|Town/Region||Okpara Forest Reserve|
|Date||25 Jun 2019|
Due to land use and human pressure termites mounds are undergoing severe threats. It has been showed that termites are able to increase biodiversity, facilitate plant rooting, increase plant productivity and reduce the proliferation of invasive species. Higher termitary, specifically are more involved in the growth of woody species. Fungi in the genus of Termitomyces grow in or in the vicinity of termitary. This fungal genus is of great use as food source for local people who rely on it, in time when wilds animals are scarce.
This project seeks to show local populations the importance of preserving and conserving the natural habitat of Termites. This will be done by raising their awareness on the role of the termite in the ecosystem and for Termitomyces, by showing them the extent of the damage already inflicted. In doing so, pressure on exploited habitats will be reduced; this in turn should benefit biodiversity.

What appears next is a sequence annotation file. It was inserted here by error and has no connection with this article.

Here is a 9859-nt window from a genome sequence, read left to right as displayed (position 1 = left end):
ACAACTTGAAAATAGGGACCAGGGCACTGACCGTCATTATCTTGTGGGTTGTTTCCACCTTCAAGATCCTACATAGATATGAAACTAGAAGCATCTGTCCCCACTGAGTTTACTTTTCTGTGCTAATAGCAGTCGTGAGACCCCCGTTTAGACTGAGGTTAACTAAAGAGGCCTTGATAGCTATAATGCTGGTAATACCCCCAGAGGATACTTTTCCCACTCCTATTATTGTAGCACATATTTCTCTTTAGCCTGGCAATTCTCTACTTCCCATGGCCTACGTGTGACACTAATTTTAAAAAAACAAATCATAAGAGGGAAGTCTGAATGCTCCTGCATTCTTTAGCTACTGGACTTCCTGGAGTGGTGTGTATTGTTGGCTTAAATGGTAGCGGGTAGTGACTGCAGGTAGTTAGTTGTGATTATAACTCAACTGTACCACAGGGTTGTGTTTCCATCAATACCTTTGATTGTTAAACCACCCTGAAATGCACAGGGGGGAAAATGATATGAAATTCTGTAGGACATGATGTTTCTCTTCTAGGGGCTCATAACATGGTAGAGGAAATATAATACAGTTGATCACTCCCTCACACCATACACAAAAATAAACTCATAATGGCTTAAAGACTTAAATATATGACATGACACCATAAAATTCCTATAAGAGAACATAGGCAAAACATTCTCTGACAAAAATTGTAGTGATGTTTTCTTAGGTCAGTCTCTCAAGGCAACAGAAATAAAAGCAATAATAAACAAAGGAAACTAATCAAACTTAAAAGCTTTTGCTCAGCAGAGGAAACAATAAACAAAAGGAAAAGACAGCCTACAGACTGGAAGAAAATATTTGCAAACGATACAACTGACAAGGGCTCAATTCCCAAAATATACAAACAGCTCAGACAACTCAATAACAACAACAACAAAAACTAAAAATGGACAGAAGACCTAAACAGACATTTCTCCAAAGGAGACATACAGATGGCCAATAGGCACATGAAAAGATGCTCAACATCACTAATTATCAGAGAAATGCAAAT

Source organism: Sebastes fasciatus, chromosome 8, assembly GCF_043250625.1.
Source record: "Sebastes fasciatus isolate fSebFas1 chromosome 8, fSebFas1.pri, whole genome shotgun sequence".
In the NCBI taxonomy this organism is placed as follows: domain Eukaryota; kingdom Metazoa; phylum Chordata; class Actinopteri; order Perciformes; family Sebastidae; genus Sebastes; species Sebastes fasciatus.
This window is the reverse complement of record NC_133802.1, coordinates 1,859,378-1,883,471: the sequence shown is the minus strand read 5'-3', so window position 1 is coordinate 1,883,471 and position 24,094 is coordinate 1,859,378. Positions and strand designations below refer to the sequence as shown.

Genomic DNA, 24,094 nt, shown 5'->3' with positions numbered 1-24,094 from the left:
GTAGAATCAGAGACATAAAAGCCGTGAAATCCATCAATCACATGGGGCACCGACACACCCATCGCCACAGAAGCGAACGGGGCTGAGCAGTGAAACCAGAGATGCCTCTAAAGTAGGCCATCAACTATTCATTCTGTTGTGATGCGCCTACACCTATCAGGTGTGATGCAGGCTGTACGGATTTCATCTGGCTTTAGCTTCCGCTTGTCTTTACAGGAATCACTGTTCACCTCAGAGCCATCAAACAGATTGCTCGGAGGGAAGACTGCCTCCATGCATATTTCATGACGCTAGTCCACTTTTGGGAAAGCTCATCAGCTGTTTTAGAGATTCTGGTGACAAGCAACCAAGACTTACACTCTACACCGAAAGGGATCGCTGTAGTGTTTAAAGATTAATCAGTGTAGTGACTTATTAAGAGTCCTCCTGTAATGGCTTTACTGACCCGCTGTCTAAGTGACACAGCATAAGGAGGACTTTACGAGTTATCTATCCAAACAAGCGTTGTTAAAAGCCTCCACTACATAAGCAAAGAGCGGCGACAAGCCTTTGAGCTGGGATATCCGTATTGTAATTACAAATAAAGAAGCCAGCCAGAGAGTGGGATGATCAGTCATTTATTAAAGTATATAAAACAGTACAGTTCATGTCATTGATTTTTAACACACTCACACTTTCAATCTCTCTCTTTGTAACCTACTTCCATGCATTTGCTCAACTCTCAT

The project activities will be executed during the mycological season that will covers a period of 5 months i.e. from June up to October 2019. Fieldwork consists of collecting mycological data as well as data on the dynamic of Khaya senegalensis, Dispyros mespillifomris and Tamarindus indica trees that will help to estimate degradation of habitats of Termitomyces.
Benin is one of the few countries in West Africa whose natural habitats have been classified as protected areas. So far very little conservation measures have been proposed or put into practice by forest authorities or NGOs. One of the principal reasons for this is the lack of ways to convince local people to implement conservation measures. Posters on endangered species of edible mushrooms and their habitats will be displayed in schools, universities and forest administrations.
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